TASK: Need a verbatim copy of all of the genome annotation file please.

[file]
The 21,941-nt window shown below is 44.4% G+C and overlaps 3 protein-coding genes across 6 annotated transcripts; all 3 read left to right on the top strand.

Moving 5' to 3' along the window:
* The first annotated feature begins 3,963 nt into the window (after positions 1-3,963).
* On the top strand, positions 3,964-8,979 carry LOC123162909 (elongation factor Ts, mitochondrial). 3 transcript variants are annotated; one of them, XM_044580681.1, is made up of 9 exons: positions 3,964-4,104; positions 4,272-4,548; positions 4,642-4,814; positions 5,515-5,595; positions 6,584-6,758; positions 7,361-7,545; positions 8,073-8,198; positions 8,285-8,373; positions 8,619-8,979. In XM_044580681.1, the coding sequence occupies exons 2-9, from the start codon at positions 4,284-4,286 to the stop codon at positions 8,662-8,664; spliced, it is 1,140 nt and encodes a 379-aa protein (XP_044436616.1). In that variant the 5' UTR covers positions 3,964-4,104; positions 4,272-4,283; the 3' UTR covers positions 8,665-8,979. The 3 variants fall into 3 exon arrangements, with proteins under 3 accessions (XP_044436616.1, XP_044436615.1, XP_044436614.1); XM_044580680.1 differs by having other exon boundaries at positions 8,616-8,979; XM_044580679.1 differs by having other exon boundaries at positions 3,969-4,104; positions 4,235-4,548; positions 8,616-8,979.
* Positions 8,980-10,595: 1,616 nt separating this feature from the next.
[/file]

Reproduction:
The 21,941-nt window shown below is 44.4% G+C and overlaps 3 protein-coding genes across 6 annotated transcripts; all 3 read left to right on the top strand.

Moving 5' to 3' along the window:
* The first annotated feature begins 3,963 nt into the window (after positions 1-3,963).
* On the top strand, positions 3,964-8,979 carry LOC123162909 (elongation factor Ts, mitochondrial). 3 transcript variants are annotated; one of them, XM_044580681.1, is made up of 9 exons: positions 3,964-4,104; positions 4,272-4,548; positions 4,642-4,814; positions 5,515-5,595; positions 6,584-6,758; positions 7,361-7,545; positions 8,073-8,198; positions 8,285-8,373; positions 8,619-8,979. In XM_044580681.1, the coding sequence occupies exons 2-9, from the start codon at positions 4,284-4,286 to the stop codon at positions 8,662-8,664; spliced, it is 1,140 nt and encodes a 379-aa protein (XP_044436616.1). In that variant the 5' UTR covers positions 3,964-4,104; positions 4,272-4,283; the 3' UTR covers positions 8,665-8,979. The 3 variants fall into 3 exon arrangements, with proteins under 3 accessions (XP_044436616.1, XP_044436615.1, XP_044436614.1); XM_044580680.1 differs by having other exon boundaries at positions 8,616-8,979; XM_044580679.1 differs by having other exon boundaries at positions 3,969-4,104; positions 4,235-4,548; positions 8,616-8,979.
* Positions 8,980-10,595: 1,616 nt separating this feature from the next.